I realize I have oversimplified this for the sake of writing this article and that this takes more effort than some may think it is worth. For me, as I can’t speak for anyone else, this is about the person I want to be and the world I want for future generations. I don’t want to see others, regardless what they have done, as a label. Take for instance those who are against same-sex marriage, I don’t want to see a “bigot” because I have grown to believe people are not really “bigots.” I think they are choosing strategies to meet their needs for spirituality that don’t meet my needs for equality. I sometimes struggle to see their needs and get past the name calling that happens in my head, yet that is the person I am working to be. I wish we could find ways to meet both our needs and I have some doubts that will happen. I still don’t want to sink so low that I have to call them names or view them as the enemy. It is those enemy images that block us from seeing others’ humanity. It is also those same enemy images that block them from seeing our humanity.
As I have said, this is a goal I have and I am working to achieve it in my life. To find compassion for even those who I just don’t like. I have learned that we don’t have to like people to connect with them as humans and yet when we can connect with them, humans are beautiful. What’s not to like really?
One of the reasons I stopped writing as much about gay rights is that I realized how radical it is to look for compassion and empathy for people in the pro-family, anti-gay side. (example: Peter LaBarbera, Mary Gallagher, Brian Brown, etc.) I have learned this isn’t always favorable in the eyes of many and I am even looking for compassion for them. Sometimes I can find it and sometimes I can’t get past the fact I believe in the deepest parts of my soul, their tactics of name calling and personal attacks on the other side hurt more than help our goals.
I guess it would be helpful if I explained what I mean by compassion and empathy. First off, it doesn’t mean that I approve of what they are doing. Compassion means I want to understand the “why” behind the actions. What is this about for them? For me, I think it is the easy way out to just call them a bigot or a hater and then call it a day. It is the easy way out to label someone something that detracts from their humanity and it is what they are doing to us? I think it also oversimplifies things. If all behavior is in the service of needs, then their actions meet universal human needs for them. What are those needs and can they be met some other way and at less cost to others?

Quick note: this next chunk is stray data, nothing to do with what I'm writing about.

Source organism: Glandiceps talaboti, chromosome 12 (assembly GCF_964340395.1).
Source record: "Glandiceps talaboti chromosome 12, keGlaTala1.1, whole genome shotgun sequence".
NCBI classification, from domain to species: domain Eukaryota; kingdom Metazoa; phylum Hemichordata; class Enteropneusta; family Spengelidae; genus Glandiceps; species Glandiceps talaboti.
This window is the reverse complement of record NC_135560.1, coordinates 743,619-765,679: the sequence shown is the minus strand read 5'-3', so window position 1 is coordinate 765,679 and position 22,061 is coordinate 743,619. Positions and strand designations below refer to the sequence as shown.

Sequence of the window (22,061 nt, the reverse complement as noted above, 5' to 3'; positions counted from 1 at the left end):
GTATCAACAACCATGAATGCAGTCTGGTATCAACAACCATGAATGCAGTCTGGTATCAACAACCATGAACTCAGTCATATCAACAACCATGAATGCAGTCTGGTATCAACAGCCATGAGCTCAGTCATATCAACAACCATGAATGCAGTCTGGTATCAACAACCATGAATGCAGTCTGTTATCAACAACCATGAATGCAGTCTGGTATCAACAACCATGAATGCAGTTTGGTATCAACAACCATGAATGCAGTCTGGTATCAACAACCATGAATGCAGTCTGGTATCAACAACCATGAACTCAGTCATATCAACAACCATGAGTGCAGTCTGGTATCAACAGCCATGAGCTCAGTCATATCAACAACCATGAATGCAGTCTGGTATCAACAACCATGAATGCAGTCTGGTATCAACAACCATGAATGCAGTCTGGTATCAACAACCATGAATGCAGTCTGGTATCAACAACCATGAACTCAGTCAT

Even for lesser political things, I want to reach this place of compassion in my life. The guy that cuts me off on the highway could be seen as a maniac, rude, reckless and any other number of labels. With compassion, he might be seen as someone in a rush to see his dying mother before she passing away in the emergency room.
I don’t always agree with the people I meet. The real deal is that most people are not bigots, they are afraid. Calling them names like hater or bigot increases their fear while confronting their fear with compassion may actually calm it. I believe the latter to be more effective.
So, how am I doing this? What is the process?
The first step is to remove the labels we have on people. As long as we are seeing people as bigots, haters, heartless, selfish, greedy, insensitive, cruel or whatever label we have, it is likely we are part of the problem, not the solution. Next we need to connect and empathize with what needs the person was trying meet when they did what they did. Unless we connect and understand those needs, our actions in response are likely to create more violence.
Next, we need to to check back with ourselves. We need to look at our own feelings, our pain in response to what this person (or group) did and what needs of ours were not met. For each enemy image we have of someone, we must empathize with ourselves as to what needs of ours are not met. For example, if we see our boss as “a jerk” and “a control freak” because he requested that all travel requests be approved before reimbursements will be given, it will be unlikely that we will be able to empathize with why he has done this and therefore impossible for us to find other ways for his needs to be met at less cost to us.